During his talk, he encouraged students to remember the importance of giving back to communities – and to paying it forward for other physicians-to-be.

“I’m here because of the work of someone else,” he said, noting that he did his residency in a Florida hospital where his grandmother had been a nurse many years before. “Medicine is a legacy.”

Holloway is proud to be able to save children who only a few years ago might not have survived – and looks forward to helping them lead healthy lives. He’s had mothers comment that they’re surprised their child is “so pink” after cardiac treatments that make them better. “Color change in a child can bring so much hope,” he says. “This is a child that’s going to be able to go to school, or play soccer and have all the childhood experiences.”

Finding a passion, as he has for global health, will make today’s students better physicians. “They’re going to make someone’s life better. And they’ll do it over and over and over again.”

By Lisa Crutchfield

25
2017

M4 Michael Krouse completes 50-mile ultramarathon

One week after Match Day, the Class of 2017’s Michael Krouse headed into difficult terrain — a 50-mile run in the frigid cold and sweltering heat of Monument Valley, located within the Navajo Nation in Arizona. He completed the ultramarathon in 13 hours and 45 minutes and shares his experience of training and inspiration below.

Michael Krouse completed the Monument Valley 50 Miler during his fourth year of medical school.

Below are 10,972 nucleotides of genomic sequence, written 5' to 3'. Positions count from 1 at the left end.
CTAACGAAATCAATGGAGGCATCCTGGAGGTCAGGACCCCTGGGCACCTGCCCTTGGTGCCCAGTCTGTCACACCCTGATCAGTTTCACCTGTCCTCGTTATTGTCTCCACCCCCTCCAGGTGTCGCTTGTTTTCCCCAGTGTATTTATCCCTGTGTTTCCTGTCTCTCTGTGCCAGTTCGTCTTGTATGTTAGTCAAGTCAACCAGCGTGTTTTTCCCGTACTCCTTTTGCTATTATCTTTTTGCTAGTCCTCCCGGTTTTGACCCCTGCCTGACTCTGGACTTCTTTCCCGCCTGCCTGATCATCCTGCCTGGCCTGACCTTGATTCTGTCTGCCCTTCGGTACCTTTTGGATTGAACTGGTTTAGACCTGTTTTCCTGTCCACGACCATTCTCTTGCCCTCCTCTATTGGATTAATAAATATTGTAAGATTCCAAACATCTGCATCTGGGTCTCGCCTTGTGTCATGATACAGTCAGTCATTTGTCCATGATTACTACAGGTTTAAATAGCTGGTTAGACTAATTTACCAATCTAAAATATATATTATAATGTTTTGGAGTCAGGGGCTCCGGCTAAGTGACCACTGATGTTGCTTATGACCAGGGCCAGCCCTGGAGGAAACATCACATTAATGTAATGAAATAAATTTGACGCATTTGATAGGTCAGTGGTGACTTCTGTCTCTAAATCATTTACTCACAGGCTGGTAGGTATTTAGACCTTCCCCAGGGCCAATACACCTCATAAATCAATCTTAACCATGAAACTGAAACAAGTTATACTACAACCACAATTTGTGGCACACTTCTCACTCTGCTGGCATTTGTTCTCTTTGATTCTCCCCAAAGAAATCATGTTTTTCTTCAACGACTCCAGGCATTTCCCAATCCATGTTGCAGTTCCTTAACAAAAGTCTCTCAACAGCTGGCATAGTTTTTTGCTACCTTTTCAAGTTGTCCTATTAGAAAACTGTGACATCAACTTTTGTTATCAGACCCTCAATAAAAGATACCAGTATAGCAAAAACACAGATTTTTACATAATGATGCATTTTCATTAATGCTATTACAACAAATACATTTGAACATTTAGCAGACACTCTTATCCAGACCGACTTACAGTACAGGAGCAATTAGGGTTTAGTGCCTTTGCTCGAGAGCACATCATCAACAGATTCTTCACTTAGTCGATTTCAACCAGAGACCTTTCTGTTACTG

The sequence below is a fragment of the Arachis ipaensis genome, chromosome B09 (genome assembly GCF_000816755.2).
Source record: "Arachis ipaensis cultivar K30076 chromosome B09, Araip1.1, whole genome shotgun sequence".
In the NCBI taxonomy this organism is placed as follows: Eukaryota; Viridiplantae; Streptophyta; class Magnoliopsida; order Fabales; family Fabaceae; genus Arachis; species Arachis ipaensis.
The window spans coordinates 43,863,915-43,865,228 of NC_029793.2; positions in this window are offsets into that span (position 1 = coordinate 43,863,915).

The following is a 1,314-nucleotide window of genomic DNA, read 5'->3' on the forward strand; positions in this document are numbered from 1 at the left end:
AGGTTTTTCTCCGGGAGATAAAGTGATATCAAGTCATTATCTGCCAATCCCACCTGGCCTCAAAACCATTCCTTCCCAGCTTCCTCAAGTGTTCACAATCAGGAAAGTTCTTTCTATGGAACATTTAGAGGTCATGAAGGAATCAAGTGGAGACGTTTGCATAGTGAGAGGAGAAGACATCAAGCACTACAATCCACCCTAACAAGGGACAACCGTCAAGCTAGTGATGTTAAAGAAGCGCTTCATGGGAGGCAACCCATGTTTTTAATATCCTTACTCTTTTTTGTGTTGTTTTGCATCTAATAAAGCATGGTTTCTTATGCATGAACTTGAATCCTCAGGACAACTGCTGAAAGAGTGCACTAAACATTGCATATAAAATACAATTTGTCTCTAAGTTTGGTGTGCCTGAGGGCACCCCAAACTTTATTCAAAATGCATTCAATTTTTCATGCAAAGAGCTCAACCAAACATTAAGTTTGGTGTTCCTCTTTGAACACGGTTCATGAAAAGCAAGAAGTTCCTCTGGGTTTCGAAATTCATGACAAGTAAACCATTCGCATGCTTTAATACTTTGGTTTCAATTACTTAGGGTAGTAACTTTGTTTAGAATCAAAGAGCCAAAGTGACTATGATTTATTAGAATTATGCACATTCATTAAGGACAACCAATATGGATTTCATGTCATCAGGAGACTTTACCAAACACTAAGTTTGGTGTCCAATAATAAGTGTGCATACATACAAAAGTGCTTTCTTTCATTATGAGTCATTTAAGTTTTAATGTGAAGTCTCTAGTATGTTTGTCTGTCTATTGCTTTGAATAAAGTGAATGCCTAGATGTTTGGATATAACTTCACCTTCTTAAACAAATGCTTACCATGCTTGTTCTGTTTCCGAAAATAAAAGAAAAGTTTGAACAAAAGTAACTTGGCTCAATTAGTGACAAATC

Michael Krouse completed the Monument Valley 50 Miler during his fourth year of medical school, working in training runs on the residency interview trail and to-and-from the hospital during his ICU rotation.

The Monument Valley 50 Miler included a 1,000-foot climb up a mesa via a boulder-laden, single track mining road; a 10-mile stretch through deep, loose sand; and, for me at least, a pitch-black, headlamp-lit game of hide-and-go-seek with trail markers to finish.

Before medical school, I’d completed numerous marathons as well as the Bethel Hill 50 Miler and relished the thought of returning to ultramarathons. There isn’t a lot of time to train during both the pre-clinical and clinical years but I have been fortunate to run with a diverse group of friends who all share a passion for running.

VCU School of Medicine does a terrific job of admitting students with a wide range of backgrounds and interests — Division I athletes, researchers, teachers, businessmen and businesswomen, aspiring cardiologists, emergency medicine physicians, pediatricians and surgeons. Running brought many of us together on early morning 4-mile runs before class and Saturday morning long runs during the pre-clinical years. This awesome group of friends kept my spirits high those first two years and kept me in maintenance-shape for this 50-mile run.

As the clinical years drew to a close and the residency interview season started, I began toying with the idea of running another ultramarathon. I’ve always enjoyed pushing my limits — doing the Mile Swim as a Boy Scout, cycling the shores of Lake Pontchartrain from New Orleans to Kenner, Louisiana, as a middle schooler and hiking Half Dome in Yosemite as a high schooler. Running ultras was perhaps a natural progression.